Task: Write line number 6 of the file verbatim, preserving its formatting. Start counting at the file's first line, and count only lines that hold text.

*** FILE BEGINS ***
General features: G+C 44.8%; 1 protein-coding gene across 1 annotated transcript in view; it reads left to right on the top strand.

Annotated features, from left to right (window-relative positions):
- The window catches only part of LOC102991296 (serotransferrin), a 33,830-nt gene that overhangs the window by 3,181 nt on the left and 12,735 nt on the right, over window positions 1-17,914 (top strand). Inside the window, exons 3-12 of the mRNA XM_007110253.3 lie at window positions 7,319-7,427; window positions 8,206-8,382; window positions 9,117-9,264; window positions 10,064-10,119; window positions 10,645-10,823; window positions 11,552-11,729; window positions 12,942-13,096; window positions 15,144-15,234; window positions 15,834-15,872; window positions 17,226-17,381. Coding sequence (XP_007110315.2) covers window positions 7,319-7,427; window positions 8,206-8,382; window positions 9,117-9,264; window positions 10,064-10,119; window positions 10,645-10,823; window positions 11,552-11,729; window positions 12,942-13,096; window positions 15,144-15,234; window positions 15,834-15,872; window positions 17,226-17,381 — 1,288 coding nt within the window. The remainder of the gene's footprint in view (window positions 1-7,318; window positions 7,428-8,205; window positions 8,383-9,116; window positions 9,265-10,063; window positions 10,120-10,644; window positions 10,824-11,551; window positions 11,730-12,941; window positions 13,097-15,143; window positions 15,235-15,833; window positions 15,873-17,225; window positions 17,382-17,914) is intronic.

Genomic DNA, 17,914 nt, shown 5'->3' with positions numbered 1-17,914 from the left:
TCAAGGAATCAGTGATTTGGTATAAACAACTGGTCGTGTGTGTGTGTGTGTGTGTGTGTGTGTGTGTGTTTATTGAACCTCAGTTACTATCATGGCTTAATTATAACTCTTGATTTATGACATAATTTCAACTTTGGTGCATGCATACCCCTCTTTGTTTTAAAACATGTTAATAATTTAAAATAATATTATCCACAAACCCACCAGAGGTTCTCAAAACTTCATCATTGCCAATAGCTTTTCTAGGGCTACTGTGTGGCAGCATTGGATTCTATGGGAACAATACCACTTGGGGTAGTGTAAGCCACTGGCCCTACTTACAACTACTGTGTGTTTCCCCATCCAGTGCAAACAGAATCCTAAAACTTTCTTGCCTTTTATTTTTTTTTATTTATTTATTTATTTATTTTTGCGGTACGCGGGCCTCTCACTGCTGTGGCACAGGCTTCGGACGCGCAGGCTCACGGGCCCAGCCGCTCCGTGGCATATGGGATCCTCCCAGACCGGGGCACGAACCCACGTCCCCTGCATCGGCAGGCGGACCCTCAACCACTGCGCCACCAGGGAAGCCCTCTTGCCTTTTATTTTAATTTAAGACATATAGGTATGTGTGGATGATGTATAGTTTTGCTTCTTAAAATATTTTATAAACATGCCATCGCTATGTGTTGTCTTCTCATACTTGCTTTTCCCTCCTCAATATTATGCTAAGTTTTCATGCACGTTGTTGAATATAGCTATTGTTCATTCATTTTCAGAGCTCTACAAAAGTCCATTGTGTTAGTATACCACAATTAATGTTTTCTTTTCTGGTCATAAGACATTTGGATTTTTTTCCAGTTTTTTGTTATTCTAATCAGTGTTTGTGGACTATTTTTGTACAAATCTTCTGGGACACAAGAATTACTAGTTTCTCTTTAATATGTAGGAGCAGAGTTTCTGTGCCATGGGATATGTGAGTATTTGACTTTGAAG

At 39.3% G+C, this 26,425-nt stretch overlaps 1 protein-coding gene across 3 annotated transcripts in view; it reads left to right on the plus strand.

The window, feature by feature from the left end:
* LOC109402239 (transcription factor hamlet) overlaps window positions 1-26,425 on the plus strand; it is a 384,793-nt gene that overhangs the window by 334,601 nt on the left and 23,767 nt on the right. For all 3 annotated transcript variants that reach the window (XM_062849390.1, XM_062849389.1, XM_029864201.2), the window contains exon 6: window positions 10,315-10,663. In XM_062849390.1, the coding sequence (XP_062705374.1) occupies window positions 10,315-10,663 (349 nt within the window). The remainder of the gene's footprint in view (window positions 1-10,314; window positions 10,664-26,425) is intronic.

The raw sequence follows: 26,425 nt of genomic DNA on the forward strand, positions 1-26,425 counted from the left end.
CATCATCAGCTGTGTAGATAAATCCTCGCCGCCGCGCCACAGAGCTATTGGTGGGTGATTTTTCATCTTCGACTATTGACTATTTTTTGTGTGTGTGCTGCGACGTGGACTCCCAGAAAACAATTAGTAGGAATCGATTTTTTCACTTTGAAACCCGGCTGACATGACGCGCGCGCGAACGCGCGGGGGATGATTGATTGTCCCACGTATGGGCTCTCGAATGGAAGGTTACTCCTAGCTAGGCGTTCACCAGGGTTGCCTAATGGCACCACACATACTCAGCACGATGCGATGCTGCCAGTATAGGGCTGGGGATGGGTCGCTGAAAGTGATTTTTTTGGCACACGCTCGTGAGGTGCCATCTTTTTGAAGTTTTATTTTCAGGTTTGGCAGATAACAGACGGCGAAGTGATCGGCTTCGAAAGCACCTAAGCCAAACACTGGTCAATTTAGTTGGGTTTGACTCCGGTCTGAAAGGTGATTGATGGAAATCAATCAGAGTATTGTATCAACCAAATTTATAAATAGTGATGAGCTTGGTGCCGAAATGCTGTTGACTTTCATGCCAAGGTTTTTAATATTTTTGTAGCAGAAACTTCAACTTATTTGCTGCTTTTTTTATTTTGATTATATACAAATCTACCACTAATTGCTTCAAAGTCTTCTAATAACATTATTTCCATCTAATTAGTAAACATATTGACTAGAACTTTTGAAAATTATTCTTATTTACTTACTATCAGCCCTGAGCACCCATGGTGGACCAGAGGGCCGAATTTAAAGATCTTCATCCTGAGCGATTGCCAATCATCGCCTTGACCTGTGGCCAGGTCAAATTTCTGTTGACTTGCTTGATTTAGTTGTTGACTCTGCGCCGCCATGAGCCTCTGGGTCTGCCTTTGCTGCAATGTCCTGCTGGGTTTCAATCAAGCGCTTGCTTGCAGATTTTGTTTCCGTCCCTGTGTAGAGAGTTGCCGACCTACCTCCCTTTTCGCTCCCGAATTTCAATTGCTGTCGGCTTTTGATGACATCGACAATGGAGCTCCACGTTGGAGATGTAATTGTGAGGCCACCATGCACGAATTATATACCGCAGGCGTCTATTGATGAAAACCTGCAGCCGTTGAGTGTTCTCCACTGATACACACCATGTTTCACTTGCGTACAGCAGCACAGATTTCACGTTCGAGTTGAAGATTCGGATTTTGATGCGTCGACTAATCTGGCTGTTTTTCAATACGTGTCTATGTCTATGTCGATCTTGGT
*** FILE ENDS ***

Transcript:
At 39.3% G+C, this 26,425-nt stretch overlaps 1 protein-coding gene across 3 annotated transcripts in view; it reads left to right on the plus strand.